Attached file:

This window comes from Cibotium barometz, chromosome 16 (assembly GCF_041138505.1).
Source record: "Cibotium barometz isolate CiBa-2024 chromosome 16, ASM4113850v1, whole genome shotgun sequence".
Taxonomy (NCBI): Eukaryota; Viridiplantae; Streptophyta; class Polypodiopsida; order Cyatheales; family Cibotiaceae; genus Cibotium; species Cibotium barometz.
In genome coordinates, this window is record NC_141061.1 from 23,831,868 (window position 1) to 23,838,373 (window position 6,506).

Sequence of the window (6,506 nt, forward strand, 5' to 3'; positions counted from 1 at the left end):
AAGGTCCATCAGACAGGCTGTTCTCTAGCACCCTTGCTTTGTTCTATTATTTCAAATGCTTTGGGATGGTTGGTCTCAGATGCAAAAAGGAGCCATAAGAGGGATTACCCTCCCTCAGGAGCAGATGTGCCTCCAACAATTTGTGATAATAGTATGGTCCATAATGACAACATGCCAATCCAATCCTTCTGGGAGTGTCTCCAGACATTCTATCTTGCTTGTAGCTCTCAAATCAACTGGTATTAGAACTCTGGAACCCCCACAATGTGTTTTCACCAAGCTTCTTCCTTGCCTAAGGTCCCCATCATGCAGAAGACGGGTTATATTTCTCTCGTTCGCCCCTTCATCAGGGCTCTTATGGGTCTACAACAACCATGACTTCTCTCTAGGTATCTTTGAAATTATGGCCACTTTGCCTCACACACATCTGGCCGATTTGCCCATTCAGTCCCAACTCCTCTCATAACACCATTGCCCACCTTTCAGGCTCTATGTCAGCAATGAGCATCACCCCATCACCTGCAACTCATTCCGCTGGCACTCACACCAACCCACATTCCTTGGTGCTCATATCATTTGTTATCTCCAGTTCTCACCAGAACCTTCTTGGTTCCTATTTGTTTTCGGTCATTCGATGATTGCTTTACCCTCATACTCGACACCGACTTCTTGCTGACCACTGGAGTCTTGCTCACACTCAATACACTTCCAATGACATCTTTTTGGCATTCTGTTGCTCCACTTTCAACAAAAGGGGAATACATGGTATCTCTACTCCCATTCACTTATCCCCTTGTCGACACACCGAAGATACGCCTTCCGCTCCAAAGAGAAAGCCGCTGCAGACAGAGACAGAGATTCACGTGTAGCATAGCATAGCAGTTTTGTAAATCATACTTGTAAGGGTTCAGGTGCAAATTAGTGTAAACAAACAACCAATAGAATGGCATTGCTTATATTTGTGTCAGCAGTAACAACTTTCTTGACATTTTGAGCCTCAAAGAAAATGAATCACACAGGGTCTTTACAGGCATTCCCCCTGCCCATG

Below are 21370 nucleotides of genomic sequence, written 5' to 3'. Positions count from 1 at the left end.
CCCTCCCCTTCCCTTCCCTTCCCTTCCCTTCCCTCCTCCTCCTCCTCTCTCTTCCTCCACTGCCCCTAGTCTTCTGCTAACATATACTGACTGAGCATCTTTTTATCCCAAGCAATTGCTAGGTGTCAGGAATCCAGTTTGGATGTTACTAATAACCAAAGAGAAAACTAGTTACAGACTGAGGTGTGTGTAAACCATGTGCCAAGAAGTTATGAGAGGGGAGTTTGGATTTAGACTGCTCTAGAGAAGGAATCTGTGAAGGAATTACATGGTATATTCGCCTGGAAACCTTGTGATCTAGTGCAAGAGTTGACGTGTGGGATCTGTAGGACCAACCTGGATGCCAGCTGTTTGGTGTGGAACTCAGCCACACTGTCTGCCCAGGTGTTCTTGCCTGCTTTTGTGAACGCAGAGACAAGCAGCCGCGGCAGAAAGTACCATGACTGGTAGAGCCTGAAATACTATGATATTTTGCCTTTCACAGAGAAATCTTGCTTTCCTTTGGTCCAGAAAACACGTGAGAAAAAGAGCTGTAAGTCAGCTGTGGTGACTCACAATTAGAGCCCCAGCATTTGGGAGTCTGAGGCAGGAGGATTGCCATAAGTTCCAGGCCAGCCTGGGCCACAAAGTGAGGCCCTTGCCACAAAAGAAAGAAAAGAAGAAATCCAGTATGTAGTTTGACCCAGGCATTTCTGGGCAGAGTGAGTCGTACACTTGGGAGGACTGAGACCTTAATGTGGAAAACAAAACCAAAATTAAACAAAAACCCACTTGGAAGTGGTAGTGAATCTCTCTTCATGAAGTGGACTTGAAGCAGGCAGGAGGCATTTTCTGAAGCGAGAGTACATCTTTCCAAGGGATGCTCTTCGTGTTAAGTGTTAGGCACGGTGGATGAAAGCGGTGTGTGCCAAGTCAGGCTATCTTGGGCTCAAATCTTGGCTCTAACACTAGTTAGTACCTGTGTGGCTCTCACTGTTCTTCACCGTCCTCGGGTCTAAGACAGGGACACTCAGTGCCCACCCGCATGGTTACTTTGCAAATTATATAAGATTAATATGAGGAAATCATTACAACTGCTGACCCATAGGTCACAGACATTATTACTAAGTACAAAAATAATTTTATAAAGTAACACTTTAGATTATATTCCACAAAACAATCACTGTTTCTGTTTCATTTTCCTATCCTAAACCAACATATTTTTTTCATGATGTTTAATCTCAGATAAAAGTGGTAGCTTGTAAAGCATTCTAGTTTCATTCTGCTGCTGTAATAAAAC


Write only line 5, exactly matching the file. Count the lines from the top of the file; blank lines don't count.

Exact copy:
Sequence of the window (6,506 nt, forward strand, 5' to 3'; positions counted from 1 at the left end):